Hilary Moore Hebert: Do we always need to climb?

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This post was adapted into a Viewpoint for the July 2013 issue of Dressage Today:

Angkor Wat Temple Map

Angkor Wat Temple Map

Last month, my husband and I went on vacation to Cambodia to visit the ruins of Angkor Wat. If you aren't familiar with this wonder of the world, let me begin by pointing out that it is huge--we bought a three-day pass and arrived before the sun. Even though we drove between locations, we barely explored half of it. Step after step, we walked to and up more amazing places then I could have dreamed of, but I have never see so many stairs in my entire life.

It was no wonder then, that upon my return I paused at the print-out of the Pyramid of Training I have hanging behind my computer. The steps easily reminded me of the countless stairs I had climbed on my trip. Immediately, my eyes were drawn to Relaxation. Indeed! I thought when I thought of the fatigue I felt after the millionth step in Cambodia. How nice it was to sit for a second, especially in the extreme heat and humidity.

Though forced, relaxing on stairs, midway up the climbs, were some of the most rewarding moments of our trip.?While I still understand Relaxation in the Pyramid of Training to relate to a horse during training, I can't help but look at the scale without also considering it to mean the opportunity to relax.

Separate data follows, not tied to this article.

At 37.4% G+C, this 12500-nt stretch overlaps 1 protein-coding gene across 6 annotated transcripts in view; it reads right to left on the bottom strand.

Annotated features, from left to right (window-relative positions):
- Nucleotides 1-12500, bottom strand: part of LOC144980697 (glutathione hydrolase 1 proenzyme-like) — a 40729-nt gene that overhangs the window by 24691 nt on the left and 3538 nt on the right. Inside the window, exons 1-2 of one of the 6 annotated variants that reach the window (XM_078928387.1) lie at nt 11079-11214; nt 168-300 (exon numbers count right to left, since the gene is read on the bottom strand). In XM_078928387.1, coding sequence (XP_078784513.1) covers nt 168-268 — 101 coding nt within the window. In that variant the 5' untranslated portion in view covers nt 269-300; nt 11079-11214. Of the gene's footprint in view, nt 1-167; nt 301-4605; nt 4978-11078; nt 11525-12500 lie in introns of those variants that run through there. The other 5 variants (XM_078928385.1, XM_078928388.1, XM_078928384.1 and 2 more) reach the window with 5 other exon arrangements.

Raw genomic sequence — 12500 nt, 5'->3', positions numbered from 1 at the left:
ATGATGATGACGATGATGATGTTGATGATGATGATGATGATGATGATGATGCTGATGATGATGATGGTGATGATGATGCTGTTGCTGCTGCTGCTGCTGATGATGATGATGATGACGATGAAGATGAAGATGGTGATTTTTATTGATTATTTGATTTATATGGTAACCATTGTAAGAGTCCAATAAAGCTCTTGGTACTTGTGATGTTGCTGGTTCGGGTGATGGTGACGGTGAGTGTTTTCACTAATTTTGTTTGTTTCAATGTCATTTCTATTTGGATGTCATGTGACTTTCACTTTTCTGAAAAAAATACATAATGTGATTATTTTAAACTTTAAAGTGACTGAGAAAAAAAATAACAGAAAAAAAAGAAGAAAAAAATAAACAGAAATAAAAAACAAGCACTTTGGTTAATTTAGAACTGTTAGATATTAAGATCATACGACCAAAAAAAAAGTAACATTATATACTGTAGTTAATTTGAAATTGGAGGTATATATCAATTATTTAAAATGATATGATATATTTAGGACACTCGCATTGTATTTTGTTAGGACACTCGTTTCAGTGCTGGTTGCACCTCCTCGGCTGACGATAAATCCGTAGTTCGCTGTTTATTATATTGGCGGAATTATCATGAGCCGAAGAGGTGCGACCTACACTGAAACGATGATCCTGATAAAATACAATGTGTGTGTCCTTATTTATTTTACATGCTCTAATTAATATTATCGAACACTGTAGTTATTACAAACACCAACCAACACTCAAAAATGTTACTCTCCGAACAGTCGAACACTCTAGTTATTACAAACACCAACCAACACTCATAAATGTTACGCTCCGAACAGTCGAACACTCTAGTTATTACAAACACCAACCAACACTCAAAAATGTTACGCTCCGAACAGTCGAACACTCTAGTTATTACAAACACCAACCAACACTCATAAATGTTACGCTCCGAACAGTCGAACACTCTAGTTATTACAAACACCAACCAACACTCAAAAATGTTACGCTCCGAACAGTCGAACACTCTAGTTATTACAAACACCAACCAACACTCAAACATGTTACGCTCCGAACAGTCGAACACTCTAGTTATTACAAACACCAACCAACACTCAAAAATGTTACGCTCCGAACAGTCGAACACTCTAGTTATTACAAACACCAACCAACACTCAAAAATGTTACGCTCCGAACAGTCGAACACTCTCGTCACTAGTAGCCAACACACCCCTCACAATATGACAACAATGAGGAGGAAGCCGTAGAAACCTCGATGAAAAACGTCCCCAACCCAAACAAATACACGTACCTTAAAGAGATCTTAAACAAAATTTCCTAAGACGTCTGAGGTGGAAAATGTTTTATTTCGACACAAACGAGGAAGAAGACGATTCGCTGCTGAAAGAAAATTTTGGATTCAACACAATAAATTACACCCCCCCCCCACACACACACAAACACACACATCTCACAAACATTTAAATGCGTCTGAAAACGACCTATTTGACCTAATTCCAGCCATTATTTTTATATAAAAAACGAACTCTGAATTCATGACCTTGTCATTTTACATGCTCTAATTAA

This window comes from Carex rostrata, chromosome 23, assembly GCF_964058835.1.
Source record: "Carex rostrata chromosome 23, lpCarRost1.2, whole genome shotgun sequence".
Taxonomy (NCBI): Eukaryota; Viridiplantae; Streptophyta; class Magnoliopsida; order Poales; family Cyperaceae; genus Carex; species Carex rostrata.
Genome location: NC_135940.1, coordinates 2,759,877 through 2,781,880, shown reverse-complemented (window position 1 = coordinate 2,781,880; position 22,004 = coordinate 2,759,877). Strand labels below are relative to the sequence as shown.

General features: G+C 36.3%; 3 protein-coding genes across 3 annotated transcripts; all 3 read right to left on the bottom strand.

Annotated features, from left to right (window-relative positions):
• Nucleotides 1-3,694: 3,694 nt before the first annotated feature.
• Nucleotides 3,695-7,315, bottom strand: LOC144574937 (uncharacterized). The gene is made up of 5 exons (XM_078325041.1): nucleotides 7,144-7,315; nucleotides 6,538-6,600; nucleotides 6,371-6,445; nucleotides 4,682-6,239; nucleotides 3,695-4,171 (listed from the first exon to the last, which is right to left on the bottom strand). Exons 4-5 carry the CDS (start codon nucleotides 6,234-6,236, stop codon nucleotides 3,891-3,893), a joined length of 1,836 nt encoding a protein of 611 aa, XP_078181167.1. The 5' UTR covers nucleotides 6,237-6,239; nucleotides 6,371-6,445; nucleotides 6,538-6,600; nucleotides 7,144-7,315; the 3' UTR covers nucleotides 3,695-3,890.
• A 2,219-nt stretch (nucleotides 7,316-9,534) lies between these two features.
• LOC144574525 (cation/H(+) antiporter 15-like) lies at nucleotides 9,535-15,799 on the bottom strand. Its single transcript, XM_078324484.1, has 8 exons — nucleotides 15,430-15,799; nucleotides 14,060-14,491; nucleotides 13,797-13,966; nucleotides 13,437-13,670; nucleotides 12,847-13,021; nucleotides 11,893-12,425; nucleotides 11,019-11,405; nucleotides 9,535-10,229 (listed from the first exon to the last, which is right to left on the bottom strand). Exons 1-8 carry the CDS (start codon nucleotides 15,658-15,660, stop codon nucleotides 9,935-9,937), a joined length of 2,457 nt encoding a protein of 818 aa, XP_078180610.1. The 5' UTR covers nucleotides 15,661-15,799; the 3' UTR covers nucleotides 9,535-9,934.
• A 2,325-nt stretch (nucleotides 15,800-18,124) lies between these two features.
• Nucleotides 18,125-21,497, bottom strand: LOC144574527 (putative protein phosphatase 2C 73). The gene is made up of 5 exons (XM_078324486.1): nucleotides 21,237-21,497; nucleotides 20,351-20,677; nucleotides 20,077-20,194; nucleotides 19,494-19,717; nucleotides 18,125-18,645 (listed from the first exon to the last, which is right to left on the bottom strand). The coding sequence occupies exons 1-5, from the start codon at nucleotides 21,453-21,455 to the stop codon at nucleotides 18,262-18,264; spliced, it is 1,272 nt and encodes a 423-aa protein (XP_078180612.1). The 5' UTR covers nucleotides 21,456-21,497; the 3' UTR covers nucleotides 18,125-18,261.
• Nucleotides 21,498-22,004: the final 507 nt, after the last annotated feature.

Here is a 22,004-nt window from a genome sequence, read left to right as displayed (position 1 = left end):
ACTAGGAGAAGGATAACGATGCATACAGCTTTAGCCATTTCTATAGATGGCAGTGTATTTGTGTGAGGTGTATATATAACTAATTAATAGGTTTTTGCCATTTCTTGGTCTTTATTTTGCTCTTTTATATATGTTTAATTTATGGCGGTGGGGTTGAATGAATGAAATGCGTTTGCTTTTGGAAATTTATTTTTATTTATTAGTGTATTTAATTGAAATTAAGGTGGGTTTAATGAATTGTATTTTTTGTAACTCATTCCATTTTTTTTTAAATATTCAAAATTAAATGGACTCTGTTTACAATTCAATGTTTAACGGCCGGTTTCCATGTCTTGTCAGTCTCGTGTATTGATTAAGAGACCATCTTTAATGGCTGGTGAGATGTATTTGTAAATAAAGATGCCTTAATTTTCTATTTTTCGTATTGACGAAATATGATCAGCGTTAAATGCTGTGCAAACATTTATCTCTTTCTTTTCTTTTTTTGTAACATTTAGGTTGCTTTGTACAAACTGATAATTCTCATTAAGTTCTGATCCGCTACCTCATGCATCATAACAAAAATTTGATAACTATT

Climbing up the steps, of Angkor Wat or the Training Scale, allows you to go higher. However, when we look at both simply as a set of stages to overcome, it is easy to ignore the fact that each step is also an opportunity to pause and reflect and/or relax before continuing on. If you only use stairs for climbing, you really only focus on the next step as you get to the top. If you do this, you will never see where you are until you get to the top or you stop and relax. How can anyone enjoy their journey if they are only focused on the destination?

Having just returned from my vacation, where our lives slow down and responsibilities fade into the background, it is easy to see how our mind becomes clearer and our bodies become looser when we have a chance to relax and enjoy the journey. In turn, we become free of mental tension and our bodies are more loose. As a result, we can also achieve the dressage definition of relaxation on the Training Scale.

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Any pause like this, whether it is for vacation or a quick rest on a stair, allows you the time to see the past, present and future in the clearest possible way. It gives you the time to focus on where you have come from and what you have achieved. This is an important opportunity to stop and assess the end goals. We all should check in and make sure we still want to or can keep climbing. Maybe we can't go on or simply don't want to. Either way, if we don't take a moment to enjoy what we have achieved, we run the risk of losing the pleasure of why we decided to take the trip in the first place.